labels:
        app.kubernetes.io/name: example-hotrod
    spec:
      containers:
      - name: example-hotrod
        image: jaegertracing/example-hotrod:latest
        args:
        - all
        resources:
          limits:
            cpu: 100m
            memory: 128Mi
          requests:
            cpu: 50m
            memory: 64Mi


⚠ Note: The above is actually a real thing that can be deployed for testing purposes. In order to interact with the application you can kubectl port-forward deploy/example-hotrod 8080:8080 and then type http://[::1]:8080/ into your browser.

⚠ Note: You can add the arg --jaeger-ui=https://jaeger(replace with the actual DNS name of your Jaeger Query Ingress) so that the “find trace” links on the web frontend take you straight to your traces in the Jaeger Backend.

The Jaeger client libraries support configuration via environment variables. So you can add the following container configuration to emit log messages containing trace IDs.

        env:
        - name: JAEGER_REPORTER_LOG_SPANS
          value: "true"

Sidecar Container

Let’s add a Jaeger Agent sidecar container to the above Deployment.

      - name: jaeger-agent
        image: jaegertracing/jaeger-agent:1.21
        args:
        - --reporter.grpc.host-port=dns:///jaeger-collector:443
        resources:
          limits:
            cpu: 100m
            memory: 128Mi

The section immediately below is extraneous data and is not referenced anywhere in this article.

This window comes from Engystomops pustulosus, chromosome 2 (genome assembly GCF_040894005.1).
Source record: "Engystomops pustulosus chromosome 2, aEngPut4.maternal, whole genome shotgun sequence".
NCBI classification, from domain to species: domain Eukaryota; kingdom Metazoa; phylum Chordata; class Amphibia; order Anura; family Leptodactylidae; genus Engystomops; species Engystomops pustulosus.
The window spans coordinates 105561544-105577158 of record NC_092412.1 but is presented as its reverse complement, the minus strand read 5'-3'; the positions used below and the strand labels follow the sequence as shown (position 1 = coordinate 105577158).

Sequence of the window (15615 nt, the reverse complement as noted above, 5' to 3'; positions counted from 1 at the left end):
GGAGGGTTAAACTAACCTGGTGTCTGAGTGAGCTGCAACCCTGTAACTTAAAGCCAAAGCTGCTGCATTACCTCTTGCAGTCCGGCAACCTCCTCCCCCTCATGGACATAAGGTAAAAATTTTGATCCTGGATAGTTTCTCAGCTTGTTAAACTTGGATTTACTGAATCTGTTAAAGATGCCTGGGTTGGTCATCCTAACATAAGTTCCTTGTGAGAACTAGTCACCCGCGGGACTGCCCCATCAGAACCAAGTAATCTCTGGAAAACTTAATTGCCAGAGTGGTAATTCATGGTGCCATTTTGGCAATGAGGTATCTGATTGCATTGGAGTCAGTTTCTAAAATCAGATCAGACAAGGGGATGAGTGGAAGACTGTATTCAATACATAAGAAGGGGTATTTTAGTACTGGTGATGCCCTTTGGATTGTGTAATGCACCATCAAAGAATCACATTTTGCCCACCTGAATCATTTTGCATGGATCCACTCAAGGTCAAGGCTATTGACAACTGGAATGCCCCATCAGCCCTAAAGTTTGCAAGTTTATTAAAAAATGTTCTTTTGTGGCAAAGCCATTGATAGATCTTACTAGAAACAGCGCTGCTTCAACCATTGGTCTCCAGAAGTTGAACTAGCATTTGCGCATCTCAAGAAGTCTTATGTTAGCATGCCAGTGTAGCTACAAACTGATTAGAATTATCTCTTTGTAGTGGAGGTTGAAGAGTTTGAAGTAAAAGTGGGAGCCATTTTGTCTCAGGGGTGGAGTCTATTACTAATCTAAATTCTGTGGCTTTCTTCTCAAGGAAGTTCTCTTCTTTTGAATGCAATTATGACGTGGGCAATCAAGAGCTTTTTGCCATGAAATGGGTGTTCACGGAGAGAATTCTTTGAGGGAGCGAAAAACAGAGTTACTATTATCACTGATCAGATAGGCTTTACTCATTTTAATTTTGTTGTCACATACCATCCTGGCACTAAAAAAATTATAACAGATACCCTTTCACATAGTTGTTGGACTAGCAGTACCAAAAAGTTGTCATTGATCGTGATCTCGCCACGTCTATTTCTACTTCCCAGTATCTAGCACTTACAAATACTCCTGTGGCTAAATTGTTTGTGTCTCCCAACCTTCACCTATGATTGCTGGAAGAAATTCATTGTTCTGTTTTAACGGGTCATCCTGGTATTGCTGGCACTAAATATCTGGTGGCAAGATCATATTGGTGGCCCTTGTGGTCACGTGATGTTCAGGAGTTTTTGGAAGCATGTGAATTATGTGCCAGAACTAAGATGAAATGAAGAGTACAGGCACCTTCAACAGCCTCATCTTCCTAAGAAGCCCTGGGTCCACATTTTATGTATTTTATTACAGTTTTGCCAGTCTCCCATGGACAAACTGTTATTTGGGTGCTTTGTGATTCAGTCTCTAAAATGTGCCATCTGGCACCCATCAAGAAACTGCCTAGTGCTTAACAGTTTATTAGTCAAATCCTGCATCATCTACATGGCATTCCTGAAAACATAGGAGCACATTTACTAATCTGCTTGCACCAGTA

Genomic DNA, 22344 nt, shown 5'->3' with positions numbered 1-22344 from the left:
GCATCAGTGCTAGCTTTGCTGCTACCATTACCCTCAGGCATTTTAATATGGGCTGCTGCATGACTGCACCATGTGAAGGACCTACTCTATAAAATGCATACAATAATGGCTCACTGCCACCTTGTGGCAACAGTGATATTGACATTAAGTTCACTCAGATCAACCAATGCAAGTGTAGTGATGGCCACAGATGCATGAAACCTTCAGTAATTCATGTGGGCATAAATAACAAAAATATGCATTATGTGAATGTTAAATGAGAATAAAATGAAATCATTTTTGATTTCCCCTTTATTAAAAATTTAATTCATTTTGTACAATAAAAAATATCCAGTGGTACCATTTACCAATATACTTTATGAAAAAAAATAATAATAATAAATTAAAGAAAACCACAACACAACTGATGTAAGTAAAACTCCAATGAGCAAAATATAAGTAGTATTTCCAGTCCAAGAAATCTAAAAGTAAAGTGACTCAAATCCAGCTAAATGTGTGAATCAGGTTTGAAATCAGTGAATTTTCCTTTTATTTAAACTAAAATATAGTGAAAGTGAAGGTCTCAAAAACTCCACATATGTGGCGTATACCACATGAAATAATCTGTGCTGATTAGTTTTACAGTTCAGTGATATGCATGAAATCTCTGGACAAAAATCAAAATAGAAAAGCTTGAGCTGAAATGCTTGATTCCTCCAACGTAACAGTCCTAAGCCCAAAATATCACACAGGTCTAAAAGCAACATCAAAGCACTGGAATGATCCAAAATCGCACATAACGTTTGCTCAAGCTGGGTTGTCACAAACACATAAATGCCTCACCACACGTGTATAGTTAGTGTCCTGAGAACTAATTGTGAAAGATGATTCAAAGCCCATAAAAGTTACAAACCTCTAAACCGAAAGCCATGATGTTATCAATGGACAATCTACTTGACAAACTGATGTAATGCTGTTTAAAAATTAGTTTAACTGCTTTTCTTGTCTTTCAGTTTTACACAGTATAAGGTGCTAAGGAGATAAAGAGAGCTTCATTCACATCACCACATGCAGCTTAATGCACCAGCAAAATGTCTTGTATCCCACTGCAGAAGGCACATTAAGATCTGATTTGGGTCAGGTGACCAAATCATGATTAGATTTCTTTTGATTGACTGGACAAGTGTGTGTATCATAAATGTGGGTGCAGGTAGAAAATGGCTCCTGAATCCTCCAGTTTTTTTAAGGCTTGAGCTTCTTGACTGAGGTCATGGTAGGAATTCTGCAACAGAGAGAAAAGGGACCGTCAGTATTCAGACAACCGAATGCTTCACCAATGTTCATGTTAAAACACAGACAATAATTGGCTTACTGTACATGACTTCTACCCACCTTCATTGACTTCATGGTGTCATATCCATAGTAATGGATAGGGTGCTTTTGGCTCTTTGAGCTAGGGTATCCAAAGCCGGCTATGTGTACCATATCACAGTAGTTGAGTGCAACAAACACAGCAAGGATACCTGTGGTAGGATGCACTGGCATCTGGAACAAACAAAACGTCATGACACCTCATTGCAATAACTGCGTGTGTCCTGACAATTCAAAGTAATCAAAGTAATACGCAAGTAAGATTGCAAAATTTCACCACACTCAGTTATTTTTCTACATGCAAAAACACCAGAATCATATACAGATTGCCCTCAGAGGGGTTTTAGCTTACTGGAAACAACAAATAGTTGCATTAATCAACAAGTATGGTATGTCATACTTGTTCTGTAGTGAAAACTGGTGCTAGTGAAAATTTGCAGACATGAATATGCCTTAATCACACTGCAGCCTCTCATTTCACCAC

requests:
            cpu: 50m
            memory: 64Mi


⚠ Note: Just as in the previous article, I am using an abbreviated, unqualified hostname here as a stand-in for an actual hostname: jaeger-collector. Be sure to update this with the real DNS name for your Jaeger Collector Ingress.

IMPORTANT: The Jaeger Agent sidecar container image is pulled from Docker Hub. Since Docker Hub started rate limiting image pulls for the free tier, it is possible that adding this sidecar container to your workload will put that workload at risk of landing in the ImagePullBackOff state.

If you have Docker Hub credentials for a paid subscription, you should add them to your workload (or its associated ServiceAccount).

      imagePullSecrets:
      - name: dockerhub-credentials

Alternatively, you could look into setting up a “pull-through” registry that caches the image.

TLS Authentication

Since our Jaeger Backend does not accept unauthenticated traffic, we have to request a TLS client cert from the private CA we created above.

apiVersion: cert-manager.io/v1
kind: Certificate
metadata:
  name: example-hotrod
spec:
  commonName: [email protected]
  secretName: example-hotrod-tls
  duration: 9600h # 400d
  renewBefore: 4800h # 200d
  issuerRef:
    name: my-private-ca
    kind: ClusterIssuer
  usages:
  - client auth

⚠ Note: The Jaeger Agent container will not notice when a new certificate is available. If you do not think that your workload will be restarted / evicted before 400 days have elapsed (which is very unlikely in a Kubernetes environment), feel free to create a Certificate with a longer duration.

Now we can use the resulting certificate in our Jaeger Agent sidecar container with the following additional config.

        args:
        - --reporter.grpc.tls.enabled=true
        - --reporter.grpc.tls.cert=/var/run/jaeger-agent/tls/tls.crt
        - --reporter.grpc.tls.key=/var/run/jaeger-agent/tls/tls.key
        volumeMounts:
        - mountPath: /var/run/jaeger-agent/tls
          name: tls
          readOnly: true
      volumes:
      - name: tls
        secret:
          defaultMode: 420
          secretName: example-hotrod-tls

Tags

In order to make it easier for us to find our traces in Jaeger, we can attach useful tags to them (both in our code and the Jaeger Agent). Just add the following additional config to the Jaeger Agent sidecar container.

        args: